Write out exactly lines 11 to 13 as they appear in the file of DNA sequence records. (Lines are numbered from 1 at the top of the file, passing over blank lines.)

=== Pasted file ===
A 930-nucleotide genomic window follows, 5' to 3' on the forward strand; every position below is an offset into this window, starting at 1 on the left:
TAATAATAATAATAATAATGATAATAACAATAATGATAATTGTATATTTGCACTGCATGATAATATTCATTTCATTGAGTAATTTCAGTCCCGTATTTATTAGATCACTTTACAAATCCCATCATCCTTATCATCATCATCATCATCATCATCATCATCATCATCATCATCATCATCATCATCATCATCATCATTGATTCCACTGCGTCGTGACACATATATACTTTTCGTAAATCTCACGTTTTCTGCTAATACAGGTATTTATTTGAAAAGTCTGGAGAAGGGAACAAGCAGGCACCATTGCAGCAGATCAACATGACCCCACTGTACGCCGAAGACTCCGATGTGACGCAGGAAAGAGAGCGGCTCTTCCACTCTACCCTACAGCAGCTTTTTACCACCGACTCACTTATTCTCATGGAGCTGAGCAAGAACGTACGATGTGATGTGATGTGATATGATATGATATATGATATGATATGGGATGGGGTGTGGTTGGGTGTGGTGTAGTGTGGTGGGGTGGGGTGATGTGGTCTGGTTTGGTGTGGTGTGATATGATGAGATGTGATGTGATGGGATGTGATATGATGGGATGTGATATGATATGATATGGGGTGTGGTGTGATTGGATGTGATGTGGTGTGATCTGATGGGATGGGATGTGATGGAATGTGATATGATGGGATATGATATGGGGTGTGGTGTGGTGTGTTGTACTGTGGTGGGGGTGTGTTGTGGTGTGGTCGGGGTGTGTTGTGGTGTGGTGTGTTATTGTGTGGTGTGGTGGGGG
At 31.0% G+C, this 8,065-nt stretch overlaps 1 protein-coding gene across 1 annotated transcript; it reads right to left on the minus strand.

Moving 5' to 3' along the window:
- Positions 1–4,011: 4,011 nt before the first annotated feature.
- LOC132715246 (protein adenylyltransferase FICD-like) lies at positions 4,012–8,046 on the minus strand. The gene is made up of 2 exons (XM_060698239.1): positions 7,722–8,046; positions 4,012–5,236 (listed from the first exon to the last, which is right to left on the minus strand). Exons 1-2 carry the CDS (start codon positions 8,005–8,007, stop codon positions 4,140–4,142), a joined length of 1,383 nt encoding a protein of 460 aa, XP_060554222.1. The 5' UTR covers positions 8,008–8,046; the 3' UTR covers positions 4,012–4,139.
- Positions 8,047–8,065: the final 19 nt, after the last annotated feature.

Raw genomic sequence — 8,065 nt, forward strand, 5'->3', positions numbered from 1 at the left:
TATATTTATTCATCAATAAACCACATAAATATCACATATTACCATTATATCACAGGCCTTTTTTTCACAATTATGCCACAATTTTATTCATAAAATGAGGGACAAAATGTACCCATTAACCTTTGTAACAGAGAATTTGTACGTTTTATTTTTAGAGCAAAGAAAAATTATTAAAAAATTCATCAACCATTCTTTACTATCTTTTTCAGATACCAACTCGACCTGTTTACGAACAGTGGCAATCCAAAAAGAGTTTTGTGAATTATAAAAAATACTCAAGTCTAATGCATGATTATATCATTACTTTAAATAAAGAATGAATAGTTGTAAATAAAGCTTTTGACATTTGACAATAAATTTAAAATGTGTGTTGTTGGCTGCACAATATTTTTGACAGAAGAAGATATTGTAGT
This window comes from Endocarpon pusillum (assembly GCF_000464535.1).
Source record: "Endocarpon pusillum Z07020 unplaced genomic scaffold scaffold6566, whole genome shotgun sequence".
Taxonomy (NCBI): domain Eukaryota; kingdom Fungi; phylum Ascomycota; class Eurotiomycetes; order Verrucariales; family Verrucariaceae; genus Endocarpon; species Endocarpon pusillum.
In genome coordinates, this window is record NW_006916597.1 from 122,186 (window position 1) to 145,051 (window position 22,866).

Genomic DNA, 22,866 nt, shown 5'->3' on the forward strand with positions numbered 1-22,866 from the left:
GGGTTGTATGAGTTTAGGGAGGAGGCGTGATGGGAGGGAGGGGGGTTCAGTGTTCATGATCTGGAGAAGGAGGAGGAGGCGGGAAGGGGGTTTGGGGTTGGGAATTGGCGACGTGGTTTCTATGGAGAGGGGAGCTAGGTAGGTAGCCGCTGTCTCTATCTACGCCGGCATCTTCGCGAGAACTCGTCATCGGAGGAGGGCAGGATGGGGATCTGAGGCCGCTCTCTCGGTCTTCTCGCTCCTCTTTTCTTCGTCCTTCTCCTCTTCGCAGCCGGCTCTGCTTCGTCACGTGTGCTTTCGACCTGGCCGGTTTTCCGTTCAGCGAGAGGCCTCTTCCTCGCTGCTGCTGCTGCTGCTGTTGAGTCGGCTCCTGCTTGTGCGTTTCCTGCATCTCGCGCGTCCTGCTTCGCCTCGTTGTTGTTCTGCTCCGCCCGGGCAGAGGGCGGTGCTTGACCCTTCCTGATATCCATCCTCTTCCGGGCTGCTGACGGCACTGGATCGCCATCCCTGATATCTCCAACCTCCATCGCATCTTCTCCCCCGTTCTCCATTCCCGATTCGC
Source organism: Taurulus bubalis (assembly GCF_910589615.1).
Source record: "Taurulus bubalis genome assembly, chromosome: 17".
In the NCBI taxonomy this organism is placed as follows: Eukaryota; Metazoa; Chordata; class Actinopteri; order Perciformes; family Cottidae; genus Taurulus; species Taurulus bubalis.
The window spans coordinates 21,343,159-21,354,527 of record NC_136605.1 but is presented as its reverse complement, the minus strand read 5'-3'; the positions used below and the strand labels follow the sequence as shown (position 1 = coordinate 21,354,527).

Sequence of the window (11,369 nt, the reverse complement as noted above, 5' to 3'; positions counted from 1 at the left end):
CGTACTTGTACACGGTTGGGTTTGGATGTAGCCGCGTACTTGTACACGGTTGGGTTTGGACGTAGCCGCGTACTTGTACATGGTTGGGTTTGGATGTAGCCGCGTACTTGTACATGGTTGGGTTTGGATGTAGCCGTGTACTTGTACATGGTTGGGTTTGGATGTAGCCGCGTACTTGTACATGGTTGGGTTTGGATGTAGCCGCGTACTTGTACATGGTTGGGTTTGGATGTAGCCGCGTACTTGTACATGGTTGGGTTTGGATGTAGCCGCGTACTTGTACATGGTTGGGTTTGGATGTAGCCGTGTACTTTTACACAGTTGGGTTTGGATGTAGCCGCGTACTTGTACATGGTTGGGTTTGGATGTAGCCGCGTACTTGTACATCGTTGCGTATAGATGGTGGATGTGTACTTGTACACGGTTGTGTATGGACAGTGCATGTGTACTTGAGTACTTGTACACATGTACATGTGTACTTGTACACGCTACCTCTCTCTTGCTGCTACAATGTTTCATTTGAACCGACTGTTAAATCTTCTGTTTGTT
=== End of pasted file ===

Source record: "Endocarpon pusillum Z07020 unplaced genomic scaffold scaffold6566, whole genome shotgun sequence".
Taxonomy (NCBI): domain Eukaryota; kingdom Fungi; phylum Ascomycota; class Eurotiomycetes; order Verrucariales; family Verrucariaceae; genus Endocarpon; species Endocarpon pusillum.
In genome coordinates, this window is record NW_006916597.1 from 122,186 (window position 1) to 145,051 (window position 22,866).